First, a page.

NHL primes pump for future talent with transfer fees

By Stephen Whyno (AP Hockey Writer)

When Rasmus Dahlin put pen to paper on his first NHL contract, the reverberations carried to Gothenburg and Lidkoping in his native Sweden.

The No. 1 overall pick signing with the Buffalo Sabres earned Sweden more than $250,000 to put back into development.

”It’s unreal,” Dahlin said. ”We need all the money we can get.”

Last year alone, the NHL paid more than $35 million in transfer fees as teams signed European players. There are agreements in place with all the major hockey-producing countries except Russia and Switzerland that allow the free flow of players to the best league in the world.

”The purpose I suppose is to help prime the pump for hockey development,” deputy NHL Commissioner Bill Daly said. ”The pool of players who can play in the National Hockey League continues to increase on a regular basis. … There’s more better players than ever before.”

When the world junior championship begins Wednesday in Canada, it will be a showcase of that emerging talent spurred along in Europe and North America by this money. The NHL also sends junior leagues in Canada and the United States over $12 million annually and provides financial support for USA Hockey.

That feeder system is partially responsible for the game’s explosion of young talent in recent years. Nowhere is that more evident than Sweden, which received roughly $8 million last year for Dahlin and more than 30 other players signing NHL contracts.

”That money is obviously huge,” said Detroit Red Wings defenseman Niklas Kronwall, who is Swedish. ”It doesn’t just go to the pro teams. I think it funnels down to your first team and the teams that are developing you and have been taking you on this ride. And that money is doing the same for the next generation of players: setting up with the right facilities and the right coaches and just try to surround them with the best circumstances that they can so they can succeed. That’s one of the reasons why Sweden’s been able to keep producing players.”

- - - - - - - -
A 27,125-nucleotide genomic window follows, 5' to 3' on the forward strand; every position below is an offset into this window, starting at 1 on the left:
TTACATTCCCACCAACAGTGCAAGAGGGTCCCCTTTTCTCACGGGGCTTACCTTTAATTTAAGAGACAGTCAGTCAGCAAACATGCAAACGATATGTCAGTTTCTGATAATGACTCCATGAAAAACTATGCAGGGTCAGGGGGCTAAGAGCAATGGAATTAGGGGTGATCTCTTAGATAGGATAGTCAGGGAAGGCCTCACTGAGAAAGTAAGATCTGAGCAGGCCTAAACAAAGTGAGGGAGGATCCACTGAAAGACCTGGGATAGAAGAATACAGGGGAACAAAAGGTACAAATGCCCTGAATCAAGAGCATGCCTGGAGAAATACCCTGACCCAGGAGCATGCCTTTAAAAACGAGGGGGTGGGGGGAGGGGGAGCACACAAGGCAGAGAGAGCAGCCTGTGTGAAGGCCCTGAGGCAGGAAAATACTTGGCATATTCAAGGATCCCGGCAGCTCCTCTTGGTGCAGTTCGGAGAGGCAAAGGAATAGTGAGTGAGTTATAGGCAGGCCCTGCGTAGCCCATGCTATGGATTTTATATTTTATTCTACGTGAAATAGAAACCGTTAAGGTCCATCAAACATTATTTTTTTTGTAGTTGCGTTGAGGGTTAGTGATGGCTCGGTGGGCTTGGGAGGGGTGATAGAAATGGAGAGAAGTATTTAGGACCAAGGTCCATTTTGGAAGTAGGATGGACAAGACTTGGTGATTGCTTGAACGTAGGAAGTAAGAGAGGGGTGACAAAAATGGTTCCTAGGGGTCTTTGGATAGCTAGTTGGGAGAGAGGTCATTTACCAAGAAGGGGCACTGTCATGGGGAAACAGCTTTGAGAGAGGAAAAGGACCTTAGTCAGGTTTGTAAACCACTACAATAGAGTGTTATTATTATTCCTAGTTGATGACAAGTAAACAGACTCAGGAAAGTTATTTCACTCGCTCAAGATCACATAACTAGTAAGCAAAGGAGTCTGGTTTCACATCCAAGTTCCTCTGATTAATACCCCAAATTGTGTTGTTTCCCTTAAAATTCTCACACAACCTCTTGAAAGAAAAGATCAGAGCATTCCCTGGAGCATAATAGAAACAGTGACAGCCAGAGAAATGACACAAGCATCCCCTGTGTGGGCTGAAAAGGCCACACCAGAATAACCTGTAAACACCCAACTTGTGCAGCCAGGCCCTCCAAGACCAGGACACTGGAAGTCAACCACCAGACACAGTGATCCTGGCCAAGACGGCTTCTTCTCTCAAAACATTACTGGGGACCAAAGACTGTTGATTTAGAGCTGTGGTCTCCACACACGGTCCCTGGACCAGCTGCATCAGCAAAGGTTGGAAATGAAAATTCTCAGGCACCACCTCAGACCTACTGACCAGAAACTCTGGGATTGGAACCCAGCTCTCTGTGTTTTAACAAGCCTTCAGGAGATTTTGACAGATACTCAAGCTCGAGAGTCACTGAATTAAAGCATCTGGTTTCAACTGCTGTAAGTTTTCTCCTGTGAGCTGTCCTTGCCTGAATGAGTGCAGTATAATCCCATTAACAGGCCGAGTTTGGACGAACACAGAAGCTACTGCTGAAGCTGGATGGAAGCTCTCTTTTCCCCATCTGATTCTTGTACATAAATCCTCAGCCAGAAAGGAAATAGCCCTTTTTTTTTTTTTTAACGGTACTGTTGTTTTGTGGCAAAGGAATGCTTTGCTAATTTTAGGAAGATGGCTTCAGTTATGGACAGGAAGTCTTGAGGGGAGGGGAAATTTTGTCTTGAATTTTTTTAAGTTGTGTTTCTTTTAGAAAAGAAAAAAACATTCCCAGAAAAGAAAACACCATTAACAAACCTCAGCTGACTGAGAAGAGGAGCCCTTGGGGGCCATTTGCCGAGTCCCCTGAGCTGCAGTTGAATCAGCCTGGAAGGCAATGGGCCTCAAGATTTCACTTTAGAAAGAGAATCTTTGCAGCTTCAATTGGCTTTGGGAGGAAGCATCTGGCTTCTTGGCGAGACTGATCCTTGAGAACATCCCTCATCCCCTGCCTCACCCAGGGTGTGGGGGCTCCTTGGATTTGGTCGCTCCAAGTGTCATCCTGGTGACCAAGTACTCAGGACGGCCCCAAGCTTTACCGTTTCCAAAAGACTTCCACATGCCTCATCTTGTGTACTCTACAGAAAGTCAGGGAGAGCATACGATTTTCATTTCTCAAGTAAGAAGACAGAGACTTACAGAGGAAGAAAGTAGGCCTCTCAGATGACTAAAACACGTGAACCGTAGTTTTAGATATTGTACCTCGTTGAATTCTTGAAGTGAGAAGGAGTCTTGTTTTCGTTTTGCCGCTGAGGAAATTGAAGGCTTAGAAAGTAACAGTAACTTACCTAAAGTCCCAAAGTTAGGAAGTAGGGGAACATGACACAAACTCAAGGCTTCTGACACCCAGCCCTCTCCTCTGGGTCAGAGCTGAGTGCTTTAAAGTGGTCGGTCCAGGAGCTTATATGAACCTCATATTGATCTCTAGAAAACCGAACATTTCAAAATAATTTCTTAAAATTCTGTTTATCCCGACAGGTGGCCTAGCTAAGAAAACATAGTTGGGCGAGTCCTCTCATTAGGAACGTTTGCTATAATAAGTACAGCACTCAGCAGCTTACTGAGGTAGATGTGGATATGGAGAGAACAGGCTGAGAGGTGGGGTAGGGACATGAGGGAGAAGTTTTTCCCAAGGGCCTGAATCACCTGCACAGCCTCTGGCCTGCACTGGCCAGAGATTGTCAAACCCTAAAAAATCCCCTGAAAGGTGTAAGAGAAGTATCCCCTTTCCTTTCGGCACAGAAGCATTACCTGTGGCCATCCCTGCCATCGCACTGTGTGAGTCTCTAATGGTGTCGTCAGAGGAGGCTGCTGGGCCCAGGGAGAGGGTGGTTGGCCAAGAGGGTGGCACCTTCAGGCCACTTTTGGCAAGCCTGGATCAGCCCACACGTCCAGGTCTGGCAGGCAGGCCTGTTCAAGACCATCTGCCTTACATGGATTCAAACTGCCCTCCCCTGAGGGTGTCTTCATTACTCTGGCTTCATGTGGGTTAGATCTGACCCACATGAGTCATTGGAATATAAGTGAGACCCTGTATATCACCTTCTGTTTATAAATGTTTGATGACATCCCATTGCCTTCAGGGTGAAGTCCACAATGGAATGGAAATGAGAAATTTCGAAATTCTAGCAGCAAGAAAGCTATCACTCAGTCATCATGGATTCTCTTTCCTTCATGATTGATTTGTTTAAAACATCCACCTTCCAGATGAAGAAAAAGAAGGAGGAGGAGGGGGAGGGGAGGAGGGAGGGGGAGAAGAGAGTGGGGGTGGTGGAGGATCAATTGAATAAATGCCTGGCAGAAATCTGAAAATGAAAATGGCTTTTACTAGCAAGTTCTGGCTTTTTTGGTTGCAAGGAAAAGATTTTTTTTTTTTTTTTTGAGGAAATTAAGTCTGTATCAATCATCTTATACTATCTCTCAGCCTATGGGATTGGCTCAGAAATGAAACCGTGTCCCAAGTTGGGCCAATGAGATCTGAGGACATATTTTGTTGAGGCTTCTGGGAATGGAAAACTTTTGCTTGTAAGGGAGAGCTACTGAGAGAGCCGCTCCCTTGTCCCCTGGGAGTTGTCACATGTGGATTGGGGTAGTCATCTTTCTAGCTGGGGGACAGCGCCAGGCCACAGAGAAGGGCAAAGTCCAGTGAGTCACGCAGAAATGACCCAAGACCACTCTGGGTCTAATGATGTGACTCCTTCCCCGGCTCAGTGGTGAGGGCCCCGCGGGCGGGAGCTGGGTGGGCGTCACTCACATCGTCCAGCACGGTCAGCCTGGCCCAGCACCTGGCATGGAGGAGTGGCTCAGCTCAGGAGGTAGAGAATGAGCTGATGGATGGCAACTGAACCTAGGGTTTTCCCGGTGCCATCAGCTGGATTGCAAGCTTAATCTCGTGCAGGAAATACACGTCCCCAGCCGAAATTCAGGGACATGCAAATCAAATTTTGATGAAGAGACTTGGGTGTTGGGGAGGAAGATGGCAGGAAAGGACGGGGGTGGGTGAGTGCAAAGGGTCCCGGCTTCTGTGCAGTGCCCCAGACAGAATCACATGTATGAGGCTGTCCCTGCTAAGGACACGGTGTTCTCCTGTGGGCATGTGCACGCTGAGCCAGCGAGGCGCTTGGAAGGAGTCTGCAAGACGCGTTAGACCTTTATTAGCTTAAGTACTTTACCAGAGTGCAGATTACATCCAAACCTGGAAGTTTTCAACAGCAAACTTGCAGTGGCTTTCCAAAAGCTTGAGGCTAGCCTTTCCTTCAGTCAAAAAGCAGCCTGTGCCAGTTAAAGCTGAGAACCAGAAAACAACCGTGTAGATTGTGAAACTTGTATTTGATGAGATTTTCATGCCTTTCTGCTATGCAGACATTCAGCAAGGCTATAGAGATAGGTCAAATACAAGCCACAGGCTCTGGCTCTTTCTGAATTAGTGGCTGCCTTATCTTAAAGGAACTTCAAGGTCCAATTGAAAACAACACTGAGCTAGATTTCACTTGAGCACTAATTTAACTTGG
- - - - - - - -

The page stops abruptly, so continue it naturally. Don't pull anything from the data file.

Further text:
The investment makes sense for the NHL, which currently has players from 16 different countries. The 31 – soon to be 32 – teams split the costs equally each year.

It’s beneficial for national federations and European leagues and teams, too, even if Swedish Hockey Association vice president Peter Forsberg had to convince those in charge it was better to make a deal with the NHL than lose players for nothing.

”I told them that I think it’s better you have an agreement because then we have impact in the kind of discussions,” said Forsberg, who shares the same name with the retired NHL star. ”All the players who sign a contract with Swedish club or European club or whatever, they have always an out clause that they can go to the NHL. We can’t ever keep them in our league if you want to keep them in our league. We cannot sign the long contract that they do in soccer in Europe. We don’t have that kind of possibilities.”

The trick is making sure the money goes to what it’s designed for. Daly, who has been in charge of transfer fees since the end of the 2004-05 lockout, said federations are responsible for reporting where the funds go because the goal is to keep churning out players who one day could make it to the NHL.

The federations distribute the money to various levels as they see fit. Forsberg said 95 percent of fees go back into programs that grow the sport in Sweden.

”We ensure that the money goes back to the development,” Forsberg said. ”You can see that on the result that we have around 10 percent of Swedish players are today in NHL (and) that 10 percent of players in NHL are Swedes. We can see that we have a high production line.”

That’s also the case in Finland, which has the league’s leading scorer in Colorado’s Mikko Rantanen and produced Winnipeg’s 43-goal scorer Patrik Laine, young Dallas defenseman Miro Heiskanen and a whole generation of emerging star players.

”They take care of the players, they help players to develop them to get ready to come over,” Buffalo defenseman Rasmus Ristolainen said. ”Like you’ve seen the last few years, Finnish players are really stepping up, so it’s a credit to every team back home.”

Government contributions and smart leadership have also helped hockey blossom across Europe. Kronwall credited longtime coach-turned-general manager Tommy Boustedt for setting up position-specific camps in Sweden that specifically allowed for the development of Dahlin and more modern defensemen.